April 16, 2014

5 Must-Haves For Any Event Manager

When it comes to running successful events, nothing is more valuable than experience. The more experience you can gain, the better – and that goes for learning from others\’ experience too. Here is a guest post by Event Manager Josh Pattison from Wonderful Events, specialists in the creation, organisation and sales of B2B events. Josh, take it away…

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The event industry is a highly competitive and fast-paced environment. It is important when thinking about getting involved in the industry that you display the following five traits to ensure you firstly stand out and secondly, don’t get swallowed up by it all!

1. Organisation, that’s the key!

One of the key attributes to being a successful event manager has got to be organisation. It may sound obvious, but every aspect of an event needs to be choreographed in order for it to run smoothly. If you keep on top of things and make sure you are paying attention to detail then you’ll have very few issues when it comes to event day. Now, everyone has their own methods to staying organised, but what has helped me is a fantastic app called, ‘Wunderlist’. It’s an interactive to-do list which allows you to upload files, create sub tasks, add notes and best of all shares your list with colleagues! You’ll never forget anything ever again and neither will anyone on your team. Having everything stored in one place makes life so much easier. As an event manager you can NEVER be too organised!

2. People over projects

The event industry is all about people. People people people! There is interaction on every level from the client to suppliers even to the guests on the day. Now, I am aware that naturally some people are introverts and others extroverts but regardless of your
tendencies if you want to work in events you need to become a people person fast! But it doesn’t stop there. It’s also learning the art of putting people first, above the project. You can be an excellent project manager but if you don’t make the client feel like the most important person, things can spiral out of control quickly. It’s all about building long lasting relationships and not just getting the job done quickly. If you can nail this then your life in events will become easier, more enjoyable and sustainable with lasting connections!

3. “Blessed are the flexible for they shall not be broken”

The above saying I heard when I first started managing events. Unfortunately, I can’t
remember where and so am unable to give credit where it’s due but it certainly impacted my career. The reality is that in our industry nothing is certain, ever. Something can change in a second and if you’re not able to respond quickly and make the most out of the situation you’re presented with, then you’re not going to last long. Like one of those ‘Superflex’, rulers you need to be able to bend in ANY direction without shattering into lots of little pieces, figuratively of course. This does come with practice and experience, don’t get me wrong, but there is one thing you can do that makes the world of difference. Always have a back-up plan! As an event manager you never want all your eggs to be in one basket! So it’s simple really, make sure you have lots of baskets.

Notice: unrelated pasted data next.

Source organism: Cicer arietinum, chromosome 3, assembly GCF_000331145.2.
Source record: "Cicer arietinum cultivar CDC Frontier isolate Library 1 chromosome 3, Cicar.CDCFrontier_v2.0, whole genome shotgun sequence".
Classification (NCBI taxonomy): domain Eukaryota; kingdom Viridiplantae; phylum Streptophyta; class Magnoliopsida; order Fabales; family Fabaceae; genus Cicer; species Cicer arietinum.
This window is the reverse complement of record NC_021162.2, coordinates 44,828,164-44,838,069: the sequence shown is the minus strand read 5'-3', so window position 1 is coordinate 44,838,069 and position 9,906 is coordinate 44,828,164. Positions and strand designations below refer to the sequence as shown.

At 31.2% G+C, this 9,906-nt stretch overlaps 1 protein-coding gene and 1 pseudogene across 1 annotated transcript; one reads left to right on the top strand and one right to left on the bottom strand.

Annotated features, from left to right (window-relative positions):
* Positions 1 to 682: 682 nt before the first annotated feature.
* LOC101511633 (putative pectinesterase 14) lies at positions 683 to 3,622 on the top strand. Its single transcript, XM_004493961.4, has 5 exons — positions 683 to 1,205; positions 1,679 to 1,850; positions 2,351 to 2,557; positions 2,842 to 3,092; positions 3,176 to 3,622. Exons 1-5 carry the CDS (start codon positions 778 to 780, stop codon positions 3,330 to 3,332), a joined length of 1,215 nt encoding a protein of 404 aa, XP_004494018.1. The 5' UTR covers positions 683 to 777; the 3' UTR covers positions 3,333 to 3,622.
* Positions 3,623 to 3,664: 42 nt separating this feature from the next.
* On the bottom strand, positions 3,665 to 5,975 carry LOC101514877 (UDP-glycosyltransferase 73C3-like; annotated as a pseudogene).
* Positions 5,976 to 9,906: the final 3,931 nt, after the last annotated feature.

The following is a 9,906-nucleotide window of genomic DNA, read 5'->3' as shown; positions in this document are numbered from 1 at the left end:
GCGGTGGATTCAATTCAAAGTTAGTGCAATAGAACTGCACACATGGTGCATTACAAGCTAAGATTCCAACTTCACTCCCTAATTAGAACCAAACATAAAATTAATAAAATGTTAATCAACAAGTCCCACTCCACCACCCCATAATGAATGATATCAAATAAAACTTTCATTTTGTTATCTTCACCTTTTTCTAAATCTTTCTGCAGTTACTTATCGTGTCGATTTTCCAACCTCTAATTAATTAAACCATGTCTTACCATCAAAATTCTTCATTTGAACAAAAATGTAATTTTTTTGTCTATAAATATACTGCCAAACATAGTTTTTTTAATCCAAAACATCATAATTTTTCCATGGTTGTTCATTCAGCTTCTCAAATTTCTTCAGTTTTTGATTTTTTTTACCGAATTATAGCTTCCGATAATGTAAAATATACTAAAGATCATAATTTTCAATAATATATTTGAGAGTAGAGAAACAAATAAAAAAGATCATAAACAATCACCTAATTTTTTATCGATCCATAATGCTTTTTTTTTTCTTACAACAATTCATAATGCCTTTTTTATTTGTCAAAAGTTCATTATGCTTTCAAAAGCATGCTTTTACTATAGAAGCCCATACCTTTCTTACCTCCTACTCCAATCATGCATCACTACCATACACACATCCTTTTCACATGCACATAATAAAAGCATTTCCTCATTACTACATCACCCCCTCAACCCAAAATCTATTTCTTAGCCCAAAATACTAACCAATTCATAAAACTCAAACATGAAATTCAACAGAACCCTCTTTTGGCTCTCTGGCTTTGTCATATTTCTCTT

4. The art of communication

Peter Druker, a famous management guru once said, ‘The most important thing in communication is hearing what isn’t said,’ and how right he is. Communication is a real art; not only do you need to correctly interpret what’s being said but as an event manager you need to pick up what isn’t being said and fill in the gaps. Now how do you do that, I hear you say and again experience certainly does help. But if you don’t have those years of experience my tip to you is spend time thinking and writing down targeted questions for the client before you meet. Don’t wait until you’re in the meeting or the project is already underway. Preparation is vital; what do you need to know and is your understanding the same as theirs? It only takes a small amount of miscommunication and a hint of assumption for things to go horribly wrong. To assume is to make an, ‘ASS’ out of ‘U’ and ‘ME,’ so just don’t do it.

5. The truth of time management

And finally, a well-known truth to those in the event industry: there is always going to be too much to do and not enough time to do it. Fact. It took a while for that truth to set in and for me to realise that no matter how hard I try my to-do list is never going to be fully complete. However, once you accept it as a reality and focus on managing the time you do have effectively, you will find you still end up getting everything done. Effective time management is a skill that needs to be practiced, but what helps is learning to prioritise and knowing what is urgent and what actually can wait another day to be completed. In order for you to prioritise you need to set goals and deadlines for when things need to be completed. Before starting any project, once you understand all the factors, map out everything that needs doing and give it a deadline. And don’t forget to allow yourself a, ‘safety period,’ of half a day or a full day, which basically takes into account the reality that life doesn’t always run according to plan. Then it’s down to you and your team to stick to those deadlines and watch your project come to completion!

So there you have it. Five tips I hope you find helpful if you’re planning to become or already are an event manager in a fast paced, competitive industry!

Josh Pattison is an Event Manager at Wonderful Events. You can follow them on Twitter @EventWonderful. Thanks so much to Josh for his words of wisdom and, if you’ve any lessons from the field to add, comment below or tweet us @ticketscript.